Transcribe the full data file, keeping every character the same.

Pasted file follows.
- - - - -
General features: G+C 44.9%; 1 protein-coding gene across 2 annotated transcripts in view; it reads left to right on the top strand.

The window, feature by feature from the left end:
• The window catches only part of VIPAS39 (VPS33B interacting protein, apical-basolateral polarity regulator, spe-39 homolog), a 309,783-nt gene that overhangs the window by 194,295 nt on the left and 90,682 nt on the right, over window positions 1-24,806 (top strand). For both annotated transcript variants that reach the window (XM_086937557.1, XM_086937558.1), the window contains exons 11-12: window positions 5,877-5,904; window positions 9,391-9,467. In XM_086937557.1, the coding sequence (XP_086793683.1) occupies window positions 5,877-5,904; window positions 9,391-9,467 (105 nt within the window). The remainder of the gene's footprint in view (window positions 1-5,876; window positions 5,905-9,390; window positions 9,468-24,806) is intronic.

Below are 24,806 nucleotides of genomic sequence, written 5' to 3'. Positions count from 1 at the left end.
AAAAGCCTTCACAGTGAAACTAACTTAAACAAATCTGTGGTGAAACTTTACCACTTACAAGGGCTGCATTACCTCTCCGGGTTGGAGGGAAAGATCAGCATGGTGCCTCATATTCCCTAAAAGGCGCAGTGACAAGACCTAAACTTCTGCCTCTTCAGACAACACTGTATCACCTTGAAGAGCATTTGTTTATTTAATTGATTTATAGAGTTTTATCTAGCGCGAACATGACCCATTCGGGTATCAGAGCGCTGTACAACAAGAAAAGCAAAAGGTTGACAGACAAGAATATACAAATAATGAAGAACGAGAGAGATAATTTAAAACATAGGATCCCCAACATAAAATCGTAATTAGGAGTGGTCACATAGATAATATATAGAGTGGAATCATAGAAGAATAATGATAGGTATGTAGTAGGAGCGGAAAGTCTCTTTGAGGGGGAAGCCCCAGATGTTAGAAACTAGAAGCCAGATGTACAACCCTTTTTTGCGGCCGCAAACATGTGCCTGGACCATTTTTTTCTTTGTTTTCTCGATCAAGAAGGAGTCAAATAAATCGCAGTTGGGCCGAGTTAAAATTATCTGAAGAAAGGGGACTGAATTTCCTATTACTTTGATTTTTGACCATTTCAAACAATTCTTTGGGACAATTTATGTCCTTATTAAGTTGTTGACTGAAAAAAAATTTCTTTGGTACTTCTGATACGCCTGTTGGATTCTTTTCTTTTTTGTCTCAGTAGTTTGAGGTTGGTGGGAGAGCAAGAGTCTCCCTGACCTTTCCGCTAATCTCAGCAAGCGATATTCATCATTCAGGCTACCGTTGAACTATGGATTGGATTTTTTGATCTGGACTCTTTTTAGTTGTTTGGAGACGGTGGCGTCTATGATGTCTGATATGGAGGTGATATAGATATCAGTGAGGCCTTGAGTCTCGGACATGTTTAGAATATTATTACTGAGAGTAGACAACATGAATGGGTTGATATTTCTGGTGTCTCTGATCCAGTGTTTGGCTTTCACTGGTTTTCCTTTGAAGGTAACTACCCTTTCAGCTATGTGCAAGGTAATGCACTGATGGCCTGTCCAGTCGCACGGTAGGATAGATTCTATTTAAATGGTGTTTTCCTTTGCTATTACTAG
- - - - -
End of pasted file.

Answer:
General features: G+C 44.9%; 1 protein-coding gene across 2 annotated transcripts in view; it reads left to right on the top strand.

The window, feature by feature from the left end:
• The window catches only part of VIPAS39 (VPS33B interacting protein, apical-basolateral polarity regulator, spe-39 homolog), a 309,783-nt gene that overhangs the window by 194,295 nt on the left and 90,682 nt on the right, over window positions 1-24,806 (top strand). For both annotated transcript variants that reach the window (XM_086937557.1, XM_086937558.1), the window contains exons 11-12: window positions 5,877-5,904; window positions 9,391-9,467. In XM_086937557.1, the coding sequence (XP_086793683.1) occupies window positions 5,877-5,904; window positions 9,391-9,467 (105 nt within the window). The remainder of the gene's footprint in view (window positions 1-5,876; window positions 5,905-9,390; window positions 9,468-24,806) is intronic.

Below are 24,806 nucleotides of genomic sequence, written 5' to 3'. Positions count from 1 at the left end.
AAAAGCCTTCACAGTGAAACTAACTTAAACAAATCTGTGGTGAAACTTTACCACTTACAAGGGCTGCATTACCTCTCCGGGTTGGAGGGAAAGATCAGCATGGTGCCTCATATTCCCTAAAAGGCGCAGTGACAAGACCTAAACTTCTGCCTCTTCAGACAACACTGTATCACCTTGAAGAGCATTTGTTTATTTAATTGATTTATAGAGTTTTATCTAGCGCGAACATGACCCATTCGGGTATCAGAGCGCTGTACAACAAGAAAAGCAAAAGGTTGACAGACAAGAATATACAAATAATGAAGAACGAGAGAGATAATTTAAAACATAGGATCCCCAACATAAAATCGTAATTAGGAGTGGTCACATAGATAATATATAGAGTGGAATCATAGAAGAATAATGATAGGTATGTAGTAGGAGCGGAAAGTCTCTTTGAGGGGGAAGCCCCAGATGTTAGAAACTAGAAGCCAGATGTACAACCCTTTTTTGCGGCCGCAAACATGTGCCTGGACCATTTTTTTCTTTGTTTTCTCGATCAAGAAGGAGTCAAATAAATCGCAGTTGGGCCGAGTTAAAATTATCTGAAGAAAGGGGACTGAATTTCCTATTACTTTGATTTTTGACCATTTCAAACAATTCTTTGGGACAATTTATGTCCTTATTAAGTTGTTGACTGAAAAAAAATTTCTTTGGTACTTCTGATACGCCTGTTGGATTCTTTTCTTTTTTGTCTCAGTAGTTTGAGGTTGGTGGGAGAGCAAGAGTCTCCCTGACCTTTCCGCTAATCTCAGCAAGCGATATTCATCATTCAGGCTACCGTTGAACTATGGATTGGATTTTTTGATCTGGACTCTTTTTAGTTGTTTGGAGACGGTGGCGTCTATGATGTCTGATATGGAGGTGATATAGATATCAGTGAGGCCTTGAGTCTCGGACATGTTTAGAATATTATTACTGAGAGTAGACAACATGAATGGGTTGATATTTCTGGTGTCTCTGATCCAGTGTTTGGCTTTCACTGGTTTTCCTTTGAAGGTAACTACCCTTTCAGCTATGTGCAAGGTAATGCACTGATGGCCTGTCCAGTCGCACGGTAGGATAGATTCTATTTAAATGGTGTTTTCCTTTGCTATTACTAG